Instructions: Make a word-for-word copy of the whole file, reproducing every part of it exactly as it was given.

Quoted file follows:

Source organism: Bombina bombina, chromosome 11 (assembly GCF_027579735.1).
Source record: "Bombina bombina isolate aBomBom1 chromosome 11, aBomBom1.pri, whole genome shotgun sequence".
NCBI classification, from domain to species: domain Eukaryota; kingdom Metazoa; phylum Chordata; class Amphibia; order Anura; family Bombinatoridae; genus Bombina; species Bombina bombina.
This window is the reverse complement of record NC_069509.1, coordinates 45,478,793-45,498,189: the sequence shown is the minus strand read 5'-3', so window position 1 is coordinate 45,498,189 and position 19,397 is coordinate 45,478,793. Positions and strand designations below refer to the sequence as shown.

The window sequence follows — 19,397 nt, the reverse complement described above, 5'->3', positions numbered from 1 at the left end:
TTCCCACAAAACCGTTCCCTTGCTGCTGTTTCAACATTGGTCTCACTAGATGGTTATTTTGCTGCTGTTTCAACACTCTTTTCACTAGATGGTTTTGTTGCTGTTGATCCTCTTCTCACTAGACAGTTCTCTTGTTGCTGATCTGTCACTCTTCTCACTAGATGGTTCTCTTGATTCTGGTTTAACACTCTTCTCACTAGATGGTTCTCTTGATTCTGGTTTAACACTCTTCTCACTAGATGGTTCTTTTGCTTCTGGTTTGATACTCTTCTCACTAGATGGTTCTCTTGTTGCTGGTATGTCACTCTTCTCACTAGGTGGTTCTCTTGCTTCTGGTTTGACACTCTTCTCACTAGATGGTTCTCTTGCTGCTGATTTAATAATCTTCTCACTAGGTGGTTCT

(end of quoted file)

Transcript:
Source organism: Bombina bombina, chromosome 11 (assembly GCF_027579735.1).
Source record: "Bombina bombina isolate aBomBom1 chromosome 11, aBomBom1.pri, whole genome shotgun sequence".
NCBI classification, from domain to species: domain Eukaryota; kingdom Metazoa; phylum Chordata; class Amphibia; order Anura; family Bombinatoridae; genus Bombina; species Bombina bombina.
This window is the reverse complement of record NC_069509.1, coordinates 45,478,793-45,498,189: the sequence shown is the minus strand read 5'-3', so window position 1 is coordinate 45,498,189 and position 19,397 is coordinate 45,478,793. Positions and strand designations below refer to the sequence as shown.

The window sequence follows — 19,397 nt, the reverse complement described above, 5'->3', positions numbered from 1 at the left end:
TTCCCACAAAACCGTTCCCTTGCTGCTGTTTCAACATTGGTCTCACTAGATGGTTATTTTGCTGCTGTTTCAACACTCTTTTCACTAGATGGTTTTGTTGCTGTTGATCCTCTTCTCACTAGACAGTTCTCTTGTTGCTGATCTGTCACTCTTCTCACTAGATGGTTCTCTTGATTCTGGTTTAACACTCTTCTCACTAGATGGTTCTCTTGATTCTGGTTTAACACTCTTCTCACTAGATGGTTCTTTTGCTTCTGGTTTGATACTCTTCTCACTAGATGGTTCTCTTGTTGCTGGTATGTCACTCTTCTCACTAGGTGGTTCTCTTGCTTCTGGTTTGACACTCTTCTCACTAGATGGTTCTCTTGCTGCTGATTTAATAATCTTCTCACTAGGTGGTTCT